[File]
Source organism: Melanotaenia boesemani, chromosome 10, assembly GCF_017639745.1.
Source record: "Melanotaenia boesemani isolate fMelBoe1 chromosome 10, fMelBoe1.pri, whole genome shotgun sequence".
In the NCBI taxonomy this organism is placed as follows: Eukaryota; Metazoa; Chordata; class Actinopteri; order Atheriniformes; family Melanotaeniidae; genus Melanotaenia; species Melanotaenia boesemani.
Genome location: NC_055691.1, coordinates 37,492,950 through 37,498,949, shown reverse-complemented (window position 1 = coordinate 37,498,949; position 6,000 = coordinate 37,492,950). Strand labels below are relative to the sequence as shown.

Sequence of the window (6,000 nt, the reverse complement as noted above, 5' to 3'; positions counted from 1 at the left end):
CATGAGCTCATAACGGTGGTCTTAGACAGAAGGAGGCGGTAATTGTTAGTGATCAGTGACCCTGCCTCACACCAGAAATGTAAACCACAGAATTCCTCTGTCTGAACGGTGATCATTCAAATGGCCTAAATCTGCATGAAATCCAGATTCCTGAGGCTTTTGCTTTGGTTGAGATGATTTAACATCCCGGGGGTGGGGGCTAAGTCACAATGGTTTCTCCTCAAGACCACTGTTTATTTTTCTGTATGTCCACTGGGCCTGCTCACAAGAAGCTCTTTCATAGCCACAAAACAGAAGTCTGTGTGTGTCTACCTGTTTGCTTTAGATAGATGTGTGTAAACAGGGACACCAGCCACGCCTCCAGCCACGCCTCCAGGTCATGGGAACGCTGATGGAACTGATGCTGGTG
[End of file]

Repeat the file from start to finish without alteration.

Source organism: Melanotaenia boesemani, chromosome 10, assembly GCF_017639745.1.
Source record: "Melanotaenia boesemani isolate fMelBoe1 chromosome 10, fMelBoe1.pri, whole genome shotgun sequence".
In the NCBI taxonomy this organism is placed as follows: Eukaryota; Metazoa; Chordata; class Actinopteri; order Atheriniformes; family Melanotaeniidae; genus Melanotaenia; species Melanotaenia boesemani.
Genome location: NC_055691.1, coordinates 37,492,950 through 37,498,949, shown reverse-complemented (window position 1 = coordinate 37,498,949; position 6,000 = coordinate 37,492,950). Strand labels below are relative to the sequence as shown.

Sequence of the window (6,000 nt, the reverse complement as noted above, 5' to 3'; positions counted from 1 at the left end):
CATGAGCTCATAACGGTGGTCTTAGACAGAAGGAGGCGGTAATTGTTAGTGATCAGTGACCCTGCCTCACACCAGAAATGTAAACCACAGAATTCCTCTGTCTGAACGGTGATCATTCAAATGGCCTAAATCTGCATGAAATCCAGATTCCTGAGGCTTTTGCTTTGGTTGAGATGATTTAACATCCCGGGGGTGGGGGCTAAGTCACAATGGTTTCTCCTCAAGACCACTGTTTATTTTTCTGTATGTCCACTGGGCCTGCTCACAAGAAGCTCTTTCATAGCCACAAAACAGAAGTCTGTGTGTGTCTACCTGTTTGCTTTAGATAGATGTGTGTAAACAGGGACACCAGCCACGCCTCCAGCCACGCCTCCAGGTCATGGGAACGCTGATGGAACTGATGCTGGTG